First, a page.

NEW YORK (CBSNewYork) — With colder weather and the holidays upon us, you may not be thinking about your summer beach plans.
But as CBS2’s Brian Conybeare reported, the National Park Service is.READ MORE: Claremont Residents Say Overflowing Garbage Is Leading To Major Rat Problem In Community
In fact, the agency is trying to restore the historic bathhouse on Rockaway Beach with the help of private investors.
The iconic bathhouse at Jacob Riis Park in Queens has been virtually abandoned for decades. Built in 1932, the art deco pavilion was a popular summer destination for New York’s working poor and immigrants – with restaurants, a surf shop, and a mile-long white sand beach.
But time, neglect, and storms took their toll.
“Some of the bricks are new. This floor is new,” said Daphne Yun of the National Park Service.
Yun showed CBS2 the $4 million restoration done since Superstorm Sandy – including new roll-up doors designed to combat future flooding.
If there is a storm surge, the water would otherwise come right through the building.
The Park Service is now looking for bidders to reopen parts of the bathhouse with dining, concessions, arts, and an event space for next summer. But the second floor, which housed a Howard Johnson’s hotel in the 1960s, will obviously take much longer.READ MORE: 'A Good Step In The Right Direction': New Yorkers Optimistic As President Joe Biden Makes Juneteenth A Federal Holiday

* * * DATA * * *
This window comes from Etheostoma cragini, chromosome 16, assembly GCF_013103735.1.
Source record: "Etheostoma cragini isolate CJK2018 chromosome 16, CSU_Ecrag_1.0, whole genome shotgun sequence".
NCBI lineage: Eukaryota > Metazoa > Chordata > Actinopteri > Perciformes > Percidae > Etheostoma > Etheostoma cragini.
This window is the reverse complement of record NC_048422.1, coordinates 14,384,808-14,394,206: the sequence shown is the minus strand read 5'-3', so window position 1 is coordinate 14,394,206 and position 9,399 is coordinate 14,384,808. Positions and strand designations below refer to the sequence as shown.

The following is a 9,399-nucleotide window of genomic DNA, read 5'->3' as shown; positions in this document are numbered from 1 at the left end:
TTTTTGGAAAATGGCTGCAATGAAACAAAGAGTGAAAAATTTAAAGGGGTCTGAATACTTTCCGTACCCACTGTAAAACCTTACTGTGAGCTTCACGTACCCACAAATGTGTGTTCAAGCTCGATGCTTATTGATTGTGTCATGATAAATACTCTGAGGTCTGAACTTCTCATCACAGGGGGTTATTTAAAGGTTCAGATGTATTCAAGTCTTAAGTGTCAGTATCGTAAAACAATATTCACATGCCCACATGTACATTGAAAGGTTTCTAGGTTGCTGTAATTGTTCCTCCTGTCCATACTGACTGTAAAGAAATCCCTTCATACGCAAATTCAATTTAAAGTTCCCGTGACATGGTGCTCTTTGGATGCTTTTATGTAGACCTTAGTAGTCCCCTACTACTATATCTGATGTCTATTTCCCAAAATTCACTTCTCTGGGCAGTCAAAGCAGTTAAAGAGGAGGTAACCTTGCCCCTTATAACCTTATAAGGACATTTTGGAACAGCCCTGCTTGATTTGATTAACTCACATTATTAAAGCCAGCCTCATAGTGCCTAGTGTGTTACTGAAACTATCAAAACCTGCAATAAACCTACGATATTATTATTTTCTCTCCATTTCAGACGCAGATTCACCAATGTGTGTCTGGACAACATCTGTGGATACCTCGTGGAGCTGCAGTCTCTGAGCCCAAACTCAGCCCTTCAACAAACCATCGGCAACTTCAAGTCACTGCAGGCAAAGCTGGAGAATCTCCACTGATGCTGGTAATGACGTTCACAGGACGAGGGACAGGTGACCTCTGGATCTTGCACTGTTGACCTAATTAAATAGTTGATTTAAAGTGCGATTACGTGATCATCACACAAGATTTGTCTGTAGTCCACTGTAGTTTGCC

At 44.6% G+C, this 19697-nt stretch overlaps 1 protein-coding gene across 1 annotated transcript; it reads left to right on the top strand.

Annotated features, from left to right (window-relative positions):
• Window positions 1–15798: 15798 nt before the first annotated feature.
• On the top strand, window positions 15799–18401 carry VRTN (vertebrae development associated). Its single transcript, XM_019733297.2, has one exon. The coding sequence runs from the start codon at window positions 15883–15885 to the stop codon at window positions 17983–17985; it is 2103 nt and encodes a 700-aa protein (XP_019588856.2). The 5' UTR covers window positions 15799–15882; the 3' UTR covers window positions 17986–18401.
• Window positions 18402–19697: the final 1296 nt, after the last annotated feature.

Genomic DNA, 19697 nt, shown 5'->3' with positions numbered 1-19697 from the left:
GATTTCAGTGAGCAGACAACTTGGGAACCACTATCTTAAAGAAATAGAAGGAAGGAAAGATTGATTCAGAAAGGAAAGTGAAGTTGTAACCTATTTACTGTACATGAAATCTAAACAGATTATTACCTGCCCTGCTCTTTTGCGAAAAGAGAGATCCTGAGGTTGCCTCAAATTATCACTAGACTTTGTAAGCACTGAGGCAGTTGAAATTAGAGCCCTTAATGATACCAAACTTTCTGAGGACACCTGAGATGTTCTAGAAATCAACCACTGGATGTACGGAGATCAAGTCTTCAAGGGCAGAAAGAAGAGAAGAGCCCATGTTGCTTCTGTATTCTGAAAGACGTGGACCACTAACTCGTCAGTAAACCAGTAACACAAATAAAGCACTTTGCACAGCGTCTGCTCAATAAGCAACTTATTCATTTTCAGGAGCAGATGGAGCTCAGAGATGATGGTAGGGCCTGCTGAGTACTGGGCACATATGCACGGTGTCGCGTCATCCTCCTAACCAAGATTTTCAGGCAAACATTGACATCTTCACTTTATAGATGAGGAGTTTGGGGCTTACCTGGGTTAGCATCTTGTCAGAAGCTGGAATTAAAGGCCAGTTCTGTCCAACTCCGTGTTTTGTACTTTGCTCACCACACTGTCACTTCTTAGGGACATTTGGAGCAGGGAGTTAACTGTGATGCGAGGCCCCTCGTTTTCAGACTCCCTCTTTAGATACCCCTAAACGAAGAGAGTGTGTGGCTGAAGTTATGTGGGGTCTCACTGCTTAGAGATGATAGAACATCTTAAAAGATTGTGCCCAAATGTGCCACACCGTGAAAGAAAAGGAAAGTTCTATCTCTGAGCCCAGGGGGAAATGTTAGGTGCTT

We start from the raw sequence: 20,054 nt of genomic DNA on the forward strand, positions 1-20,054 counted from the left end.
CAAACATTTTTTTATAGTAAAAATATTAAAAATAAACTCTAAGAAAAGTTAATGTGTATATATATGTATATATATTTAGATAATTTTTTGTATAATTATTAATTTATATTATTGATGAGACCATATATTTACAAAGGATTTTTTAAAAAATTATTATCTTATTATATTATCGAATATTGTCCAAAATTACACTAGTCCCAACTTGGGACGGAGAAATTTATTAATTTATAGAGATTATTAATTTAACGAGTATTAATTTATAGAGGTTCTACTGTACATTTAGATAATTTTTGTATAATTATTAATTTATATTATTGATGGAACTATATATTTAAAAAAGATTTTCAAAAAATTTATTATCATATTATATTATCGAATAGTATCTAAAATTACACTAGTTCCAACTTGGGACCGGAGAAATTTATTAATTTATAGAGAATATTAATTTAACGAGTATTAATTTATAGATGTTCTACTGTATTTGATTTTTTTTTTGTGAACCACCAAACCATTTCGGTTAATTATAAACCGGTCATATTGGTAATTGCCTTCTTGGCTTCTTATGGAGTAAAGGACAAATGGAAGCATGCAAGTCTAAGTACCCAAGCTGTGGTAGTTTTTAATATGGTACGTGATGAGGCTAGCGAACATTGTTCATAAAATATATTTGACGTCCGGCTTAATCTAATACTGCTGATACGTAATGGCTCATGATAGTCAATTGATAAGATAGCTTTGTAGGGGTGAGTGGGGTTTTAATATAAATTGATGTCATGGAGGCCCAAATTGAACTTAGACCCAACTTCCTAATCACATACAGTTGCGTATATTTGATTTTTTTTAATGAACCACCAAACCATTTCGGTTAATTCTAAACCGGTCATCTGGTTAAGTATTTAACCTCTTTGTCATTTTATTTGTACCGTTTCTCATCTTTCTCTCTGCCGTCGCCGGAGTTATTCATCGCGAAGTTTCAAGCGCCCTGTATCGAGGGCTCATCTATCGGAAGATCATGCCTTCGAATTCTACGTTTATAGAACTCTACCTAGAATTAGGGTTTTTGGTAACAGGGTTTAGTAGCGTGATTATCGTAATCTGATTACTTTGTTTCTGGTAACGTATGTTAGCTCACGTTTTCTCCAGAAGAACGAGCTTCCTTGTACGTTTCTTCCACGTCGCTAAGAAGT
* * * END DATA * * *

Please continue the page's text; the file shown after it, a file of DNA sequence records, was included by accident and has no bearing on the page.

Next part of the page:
The second floor now looks like modern-day ruins, with crumbling ceilings and rotting bathrooms.
“Back in the 1930’s, the flat rooftop of the bathhouse was used for outdoor dining with beautiful views of the Atlantic Ocean. But now, there are questions as to whether the roof is structurally strong enough to do resume that tradition.
“We don’t know, you know, what weight load that is capable of handling,” said Gateway National Recreation Area Supt. Jennifer Nersesian.
Nersesian said any money spent improving the bathhouse infrastructure by private companies will be deducted from their lease payments.
“If you’re willing to invest in historic preservation, you can be there rent free for a really long time, so it’s a win-win for everybody,” she said.
Neighbors such as Bill Keating cannot wait until what was once called “the People’s Beach” finally comes back to live.
“I think it’s a wonderful idea,” said Keating, of Neponset.MORE NEWS: New Jersey Transit Lifts Mask Mandate For Outdoor Train Platforms, Bus Stops
Bids for the bathhouse are due by March 9. The site was listed on the National Register of Historic Places in 1981.